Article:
Options within Corrections
Based on the information gathered from different materials, proceeding with jails, prisons, probation, parole, juvenile, and community corrections may range from many perspectives. Jails and prisons are different from a few perspectives, but it may also vary on the length of time to serve for punishment. Parole and probation are reservation options to help educate criminals about ethical knowledge. Community corrections are also provided to help keep the environment safe from harm. After evaluating the past, present, and future trends of community-based corrections, the program has helped develop other alternatives for offenders. This will help the criminals from receiving the incarceration sentence and offer treatment programs for better results. Correctional facilities, involving the law enforcement agencies may require fiscal responsibilities within the facility. The security environment is different from other facilities as the systems maintain a high security set up. Evaluate past, present, and future trends pertaining to the development and operation of and community-based corrections
One concept behind community-based corrections programs is to develop an alternative method instead of incarceration and to develop an effective method for reducing the number of inmates in prisons throughout the United States. In the 1950s, the United States and neighboring country Canada are both dealing with prison overcrowding, and an effective solution to end these problems come in the form of community corrections. During this time, “…local institutions, residential centres, group homes and specialized probations services were promoted as alternatives to incarceration” (Community Corrections, 1998, p. 5).
With these alternatives, criminal justice officials realize these programs are less expensive to operate versus building new prisons because many of the community correction programs receive funds and support from the community, unlike prisons because most funding is from the governments from both countries and the taxpayers. As alternatives to incarceration concepts are becoming more popular two decades later, criminal justice officials are urging for the development of more programs. These programs would ease the financial burden of housing a federal prisoner ($45,753) comparing to overseeing a person in some type of community correction program like parole ($8,527) in Canada is extremely less, and this is another reason these programs can be effective (Community Corrections, 1998, p. 8). Though community correction programs do save money, these programs can serve the needs better than incarceration does while giving courts and judges another option than sentencing to prison or jail. Many ex-inmates do not benefit from incarceration because they are not prepared to return to society. Restorative justice programs can make or hold offenders responsible for their actions, and this accountability benefits the offender, the community, and the victim because this gives the offender a chance to learn from his or her mistakes. Rehabilitation programs such as work-release and community transition programs are effective for offenders reentering society. Those in these programs have a less chance of reoffending - most want to do well, and they will re-integrate into society with better attitudes because of the second chance of these programs.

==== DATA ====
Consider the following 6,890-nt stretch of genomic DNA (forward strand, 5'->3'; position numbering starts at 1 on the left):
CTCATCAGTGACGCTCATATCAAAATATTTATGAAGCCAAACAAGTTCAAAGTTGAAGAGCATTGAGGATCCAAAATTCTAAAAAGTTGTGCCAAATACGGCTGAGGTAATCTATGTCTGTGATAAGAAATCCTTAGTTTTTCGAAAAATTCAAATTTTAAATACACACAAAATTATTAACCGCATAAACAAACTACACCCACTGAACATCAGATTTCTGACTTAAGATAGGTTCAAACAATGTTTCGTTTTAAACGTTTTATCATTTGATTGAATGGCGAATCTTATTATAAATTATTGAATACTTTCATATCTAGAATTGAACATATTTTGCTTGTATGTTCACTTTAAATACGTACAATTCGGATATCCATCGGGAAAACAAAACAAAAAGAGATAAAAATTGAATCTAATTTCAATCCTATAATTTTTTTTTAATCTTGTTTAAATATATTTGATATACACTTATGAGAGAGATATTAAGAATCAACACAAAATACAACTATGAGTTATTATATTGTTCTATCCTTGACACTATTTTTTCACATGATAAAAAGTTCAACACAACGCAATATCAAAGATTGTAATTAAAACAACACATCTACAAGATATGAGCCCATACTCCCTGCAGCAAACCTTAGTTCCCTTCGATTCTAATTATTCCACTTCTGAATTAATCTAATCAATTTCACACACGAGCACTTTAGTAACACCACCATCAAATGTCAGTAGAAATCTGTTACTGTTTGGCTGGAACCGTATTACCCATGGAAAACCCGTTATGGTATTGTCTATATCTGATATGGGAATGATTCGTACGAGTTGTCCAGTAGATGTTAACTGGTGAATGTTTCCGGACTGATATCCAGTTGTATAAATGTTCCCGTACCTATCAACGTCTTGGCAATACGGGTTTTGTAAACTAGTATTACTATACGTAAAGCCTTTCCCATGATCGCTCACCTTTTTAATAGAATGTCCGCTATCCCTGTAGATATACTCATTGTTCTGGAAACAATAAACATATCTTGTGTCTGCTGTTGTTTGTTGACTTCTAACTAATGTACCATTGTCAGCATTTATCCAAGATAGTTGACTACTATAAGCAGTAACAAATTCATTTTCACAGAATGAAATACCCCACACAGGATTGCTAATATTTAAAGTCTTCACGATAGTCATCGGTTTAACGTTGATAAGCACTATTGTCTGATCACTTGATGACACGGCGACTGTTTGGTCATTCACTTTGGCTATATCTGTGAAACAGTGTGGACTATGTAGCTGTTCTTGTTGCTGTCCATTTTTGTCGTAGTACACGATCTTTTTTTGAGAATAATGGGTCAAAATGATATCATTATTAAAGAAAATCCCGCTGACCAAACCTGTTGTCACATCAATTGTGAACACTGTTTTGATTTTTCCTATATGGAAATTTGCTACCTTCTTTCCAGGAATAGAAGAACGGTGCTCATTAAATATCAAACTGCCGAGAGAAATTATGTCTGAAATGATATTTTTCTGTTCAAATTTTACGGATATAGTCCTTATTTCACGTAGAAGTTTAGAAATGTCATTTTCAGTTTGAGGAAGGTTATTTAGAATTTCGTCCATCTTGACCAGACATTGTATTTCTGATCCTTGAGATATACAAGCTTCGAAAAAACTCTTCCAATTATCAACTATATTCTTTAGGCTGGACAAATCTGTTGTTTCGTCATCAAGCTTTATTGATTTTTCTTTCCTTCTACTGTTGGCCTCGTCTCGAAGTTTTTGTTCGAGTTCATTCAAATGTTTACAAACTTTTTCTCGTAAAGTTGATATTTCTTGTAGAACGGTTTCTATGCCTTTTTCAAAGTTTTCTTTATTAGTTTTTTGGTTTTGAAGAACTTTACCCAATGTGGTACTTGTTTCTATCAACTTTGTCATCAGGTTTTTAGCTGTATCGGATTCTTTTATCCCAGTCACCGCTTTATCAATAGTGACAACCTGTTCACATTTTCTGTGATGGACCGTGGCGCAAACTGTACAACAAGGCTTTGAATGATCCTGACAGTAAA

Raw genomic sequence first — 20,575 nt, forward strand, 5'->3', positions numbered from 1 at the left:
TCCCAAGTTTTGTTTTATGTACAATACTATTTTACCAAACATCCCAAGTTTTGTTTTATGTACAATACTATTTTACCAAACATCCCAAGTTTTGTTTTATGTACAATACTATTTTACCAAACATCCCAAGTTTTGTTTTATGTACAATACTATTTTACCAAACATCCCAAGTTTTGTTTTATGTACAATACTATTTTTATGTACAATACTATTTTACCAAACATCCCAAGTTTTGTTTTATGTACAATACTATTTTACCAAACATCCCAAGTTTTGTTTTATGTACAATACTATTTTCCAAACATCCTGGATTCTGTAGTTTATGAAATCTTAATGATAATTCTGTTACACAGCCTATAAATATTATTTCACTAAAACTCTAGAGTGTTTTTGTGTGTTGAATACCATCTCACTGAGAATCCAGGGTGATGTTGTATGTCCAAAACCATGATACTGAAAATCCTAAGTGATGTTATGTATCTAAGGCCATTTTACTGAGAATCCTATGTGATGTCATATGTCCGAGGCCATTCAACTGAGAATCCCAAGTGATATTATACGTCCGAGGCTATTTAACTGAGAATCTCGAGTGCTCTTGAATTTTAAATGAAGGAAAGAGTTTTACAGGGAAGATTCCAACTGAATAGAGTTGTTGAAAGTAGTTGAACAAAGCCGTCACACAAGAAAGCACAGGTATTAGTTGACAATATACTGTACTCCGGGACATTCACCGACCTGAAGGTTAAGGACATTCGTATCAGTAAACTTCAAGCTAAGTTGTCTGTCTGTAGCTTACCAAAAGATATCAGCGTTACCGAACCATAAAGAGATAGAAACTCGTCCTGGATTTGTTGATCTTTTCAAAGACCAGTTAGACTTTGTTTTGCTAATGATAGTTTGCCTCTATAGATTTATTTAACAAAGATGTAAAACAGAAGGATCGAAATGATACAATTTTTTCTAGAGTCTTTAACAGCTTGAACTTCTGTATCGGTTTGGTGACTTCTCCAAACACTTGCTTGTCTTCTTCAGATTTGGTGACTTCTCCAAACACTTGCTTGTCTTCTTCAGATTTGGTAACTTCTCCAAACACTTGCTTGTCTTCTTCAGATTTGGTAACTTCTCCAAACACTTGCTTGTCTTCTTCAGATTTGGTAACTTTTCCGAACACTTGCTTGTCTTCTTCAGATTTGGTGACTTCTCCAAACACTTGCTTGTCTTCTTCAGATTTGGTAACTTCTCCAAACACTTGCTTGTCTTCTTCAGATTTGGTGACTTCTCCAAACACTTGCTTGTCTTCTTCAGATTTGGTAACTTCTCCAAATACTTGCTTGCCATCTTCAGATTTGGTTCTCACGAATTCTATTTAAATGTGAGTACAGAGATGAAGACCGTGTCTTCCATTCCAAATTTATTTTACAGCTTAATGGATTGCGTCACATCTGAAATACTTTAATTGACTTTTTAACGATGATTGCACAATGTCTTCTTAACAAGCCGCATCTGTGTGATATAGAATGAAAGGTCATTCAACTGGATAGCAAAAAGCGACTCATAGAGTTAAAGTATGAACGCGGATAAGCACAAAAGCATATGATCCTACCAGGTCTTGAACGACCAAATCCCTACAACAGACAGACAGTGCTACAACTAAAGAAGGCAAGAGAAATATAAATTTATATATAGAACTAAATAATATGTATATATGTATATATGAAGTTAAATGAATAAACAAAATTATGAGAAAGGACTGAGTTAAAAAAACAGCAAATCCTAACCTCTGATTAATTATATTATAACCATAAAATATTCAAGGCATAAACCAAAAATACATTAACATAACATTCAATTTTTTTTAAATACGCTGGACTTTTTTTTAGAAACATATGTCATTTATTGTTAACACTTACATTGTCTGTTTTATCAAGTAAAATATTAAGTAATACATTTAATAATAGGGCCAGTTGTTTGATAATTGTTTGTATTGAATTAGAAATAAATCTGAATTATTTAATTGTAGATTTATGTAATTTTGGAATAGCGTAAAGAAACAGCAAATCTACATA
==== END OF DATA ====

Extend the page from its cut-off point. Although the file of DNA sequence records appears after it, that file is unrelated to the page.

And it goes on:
According to advocates and those favoring second chances at the John Howard Society, “We believe that the vast majority of offenders should be in the community serving their sentences where they can continue to contribute to society and maintain family and social ties” (Community Corrections, 1998, p. 18). Rehabilitation and restorative justice programs are still as effective programs, but with technology different programs are in operation. Technology permits other types of offenders to have a...
References: Haughtone, S. (2010). Community Based Correction Programs. Retrieved November 2, 2013
Community Corrections (1998). John Howard Society of Alberta. Retrieved November 1, 2013
Federal Bureau of Prisons. (2013). Prison Types and General Information. U.S. Department of
Justice. Retrieved from http://www.bop.gov/locations/institutions/
Bulman, P. (2009). Using Technology to Make Prisons and Jails Safer. National Institute of
Justice. Retrieved from http://www.nij.gov/journals/262/corrections-technology.htm
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